Group work: 100% freedom of speech?


Aim: In this group work the students will reflect on possible limitations of freedom of speech in cases where words and expressions may have devastating effects


  1. After a short introduction by the moderator, the students will be divided into groups. Depending on the time available, each group will discuss some or all of the questions below. At the end of the session, reflections and conclusions from the groups will be presented in plenum. Here is a proposal for an introduction to the group work:

    Sometimes words are harmful. There are expressions that are so hurtful, so destructive, so offensive, or with so grave consequences that the question is inevitable: Should they be prohibited?

    In principle, freedom of speech should have no boundaries. If we begin to enforce limitations, we no longer have total freedom of speech. However, in everyday life, freedom of speech without any boundaries is impossible. This is why all countries in the world have legislation that limits freedom of speech. Some countries have many and very strict limitations which practically eliminate the citizen`s freedom of speech. Others have a few and moderate limitations which do not necessarily undermine the principle of freedom of speech. But there is no country without any limitations at all.

    Below, you will find a list of areas where expressions may in one way or another be harmful to an individual, a group or an institution. According to your opinion, do the harmful effects implied in each question given below call for restrictions on citizens’ freedom of speech? In other words: Should such expressions be forbidden by law?

    Note: We are not asking whether an expression is wrong, bad or unwise, nor if it is unreasonable or ethically indefensible. We are asking: Should it be prohibited by law?

    1. Libel, defamation
    Should we be allowed to speak and write about a person in a negative way and offend his name and reputation? Libel is generally about written statements, while defamation and slander refer to verbal accusations. Both refer to a claim that might well be false, and that might paint the person, organization or business in a negative light.

    2. Privacy
    What about public disclosure of private facts? The right to privacy is a human right.  Does this imply a limitation to freedom of speech?

    3. Insulting authorities
    Should it be allowed to criticize and insult the leaders of a nation?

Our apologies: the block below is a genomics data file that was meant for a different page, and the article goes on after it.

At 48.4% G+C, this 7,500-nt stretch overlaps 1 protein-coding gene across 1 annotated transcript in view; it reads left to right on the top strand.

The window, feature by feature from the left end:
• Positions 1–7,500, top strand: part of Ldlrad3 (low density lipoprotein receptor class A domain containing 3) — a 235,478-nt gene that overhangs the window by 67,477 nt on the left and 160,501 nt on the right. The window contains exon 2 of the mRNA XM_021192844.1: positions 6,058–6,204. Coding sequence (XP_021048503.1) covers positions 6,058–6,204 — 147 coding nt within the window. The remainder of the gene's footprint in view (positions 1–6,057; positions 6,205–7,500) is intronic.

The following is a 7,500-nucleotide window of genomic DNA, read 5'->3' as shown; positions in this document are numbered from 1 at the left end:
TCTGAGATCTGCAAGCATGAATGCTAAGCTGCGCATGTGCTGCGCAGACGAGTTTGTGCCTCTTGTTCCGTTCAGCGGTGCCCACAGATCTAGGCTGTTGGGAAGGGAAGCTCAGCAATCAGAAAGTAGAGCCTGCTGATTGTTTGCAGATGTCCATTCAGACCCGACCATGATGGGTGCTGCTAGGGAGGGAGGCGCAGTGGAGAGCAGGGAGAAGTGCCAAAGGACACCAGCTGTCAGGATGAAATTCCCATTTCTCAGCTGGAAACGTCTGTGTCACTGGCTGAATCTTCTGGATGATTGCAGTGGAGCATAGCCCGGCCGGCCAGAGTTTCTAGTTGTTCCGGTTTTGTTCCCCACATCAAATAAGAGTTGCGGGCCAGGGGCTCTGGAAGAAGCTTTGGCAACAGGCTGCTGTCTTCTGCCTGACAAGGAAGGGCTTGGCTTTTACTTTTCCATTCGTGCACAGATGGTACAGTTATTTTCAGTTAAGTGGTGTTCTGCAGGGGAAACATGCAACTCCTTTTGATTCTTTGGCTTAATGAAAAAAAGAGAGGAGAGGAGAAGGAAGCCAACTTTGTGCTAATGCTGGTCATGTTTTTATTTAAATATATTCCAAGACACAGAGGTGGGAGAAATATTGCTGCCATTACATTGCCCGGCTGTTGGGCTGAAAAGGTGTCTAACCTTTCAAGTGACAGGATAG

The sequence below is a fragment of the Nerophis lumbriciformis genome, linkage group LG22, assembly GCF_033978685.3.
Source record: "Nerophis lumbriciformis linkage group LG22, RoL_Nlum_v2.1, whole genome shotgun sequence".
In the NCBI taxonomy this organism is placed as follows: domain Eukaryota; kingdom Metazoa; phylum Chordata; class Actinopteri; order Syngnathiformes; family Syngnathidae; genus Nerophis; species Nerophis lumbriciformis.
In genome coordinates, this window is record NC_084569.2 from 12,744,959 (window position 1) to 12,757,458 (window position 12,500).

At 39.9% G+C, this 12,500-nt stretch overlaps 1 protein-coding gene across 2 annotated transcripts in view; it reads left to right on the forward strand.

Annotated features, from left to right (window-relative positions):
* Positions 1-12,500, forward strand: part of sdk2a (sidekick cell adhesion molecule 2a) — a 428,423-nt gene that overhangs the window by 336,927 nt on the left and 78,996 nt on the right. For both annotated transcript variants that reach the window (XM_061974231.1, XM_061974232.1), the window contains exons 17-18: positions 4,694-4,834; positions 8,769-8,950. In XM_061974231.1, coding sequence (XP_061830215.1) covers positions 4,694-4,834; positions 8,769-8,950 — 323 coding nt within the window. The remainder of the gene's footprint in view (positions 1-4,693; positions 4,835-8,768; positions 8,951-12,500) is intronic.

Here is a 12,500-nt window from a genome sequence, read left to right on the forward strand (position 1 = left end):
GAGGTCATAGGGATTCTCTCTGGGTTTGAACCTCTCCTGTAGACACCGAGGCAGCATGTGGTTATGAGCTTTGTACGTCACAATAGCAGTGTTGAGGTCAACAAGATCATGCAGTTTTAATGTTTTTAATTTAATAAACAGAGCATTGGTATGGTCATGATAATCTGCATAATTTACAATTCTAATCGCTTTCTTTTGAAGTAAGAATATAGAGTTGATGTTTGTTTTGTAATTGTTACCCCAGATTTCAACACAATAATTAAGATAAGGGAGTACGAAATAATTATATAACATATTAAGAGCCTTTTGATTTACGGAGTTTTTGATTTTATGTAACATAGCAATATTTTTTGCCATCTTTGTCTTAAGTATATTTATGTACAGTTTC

4. Criticize the boss
    What about publicly criticizing your employer, your workplace or your boss?

    5. Hate speech, discrimination
    By hate speech we mean offensive and discriminating statements directed towards someone on the basis of their ethnicity, colour, gender, disability, sexual orientation, religion or any other characteristic.

    6. Blasphemy
    By blasphemy we mean insulting and offending religion and people`s beliefs and faith.

    7. Pornography
    Is production and consumption of pornography protected by freedom of speech? Perhaps you want to distinguish between different types of pornography here.

    8. Revealing military secrets
    The armed forces have a strong tradition of secrecy. Can it be justifiable to reveal military secrets under any circumstances?

    9. Breaking professional secrecy
    Medical doctors, lawyers and social workers all come under the statutory rule of professional secrecy. Do you agree that this is a defendable limitation on freedom of speech for these groups?  

  2. Reflections and conclusions from the groups will be presented in plenum. 


  • Ash, Timothy Garton (2016): Free Speech. Ten Principles for a Connected World. London: Atlantic Books.
  • Maussen, M., & Grillo, R. (2014). Regulation of Speech in Multicultural Societies: Introduction. Journal of Ethnic and Migration Studies, 40(2), 174–193.
  • Midtbøen, A.H, Steen-Johnsen & K, Thorbjørnsrud, K (eds) (2017): Boundary Struggles. Contestations of Free Speech in the Norwegian Public Sphere. Oslo: Cappelen Damm.
  • Stanford Encyclopedia of Philosophy: “Freedom of Speech” 
  • Steel, John (2012): Journalism and free speech. London: Routledge.
  • Rønning, Helge (2013): “Freedom of expression is not a given right”. Freedom of Expression Revisited. Göteborg: Nordicom.

Svein Brurås, Professor, Faculty of Media and Journalism, Volda University College (Norway)

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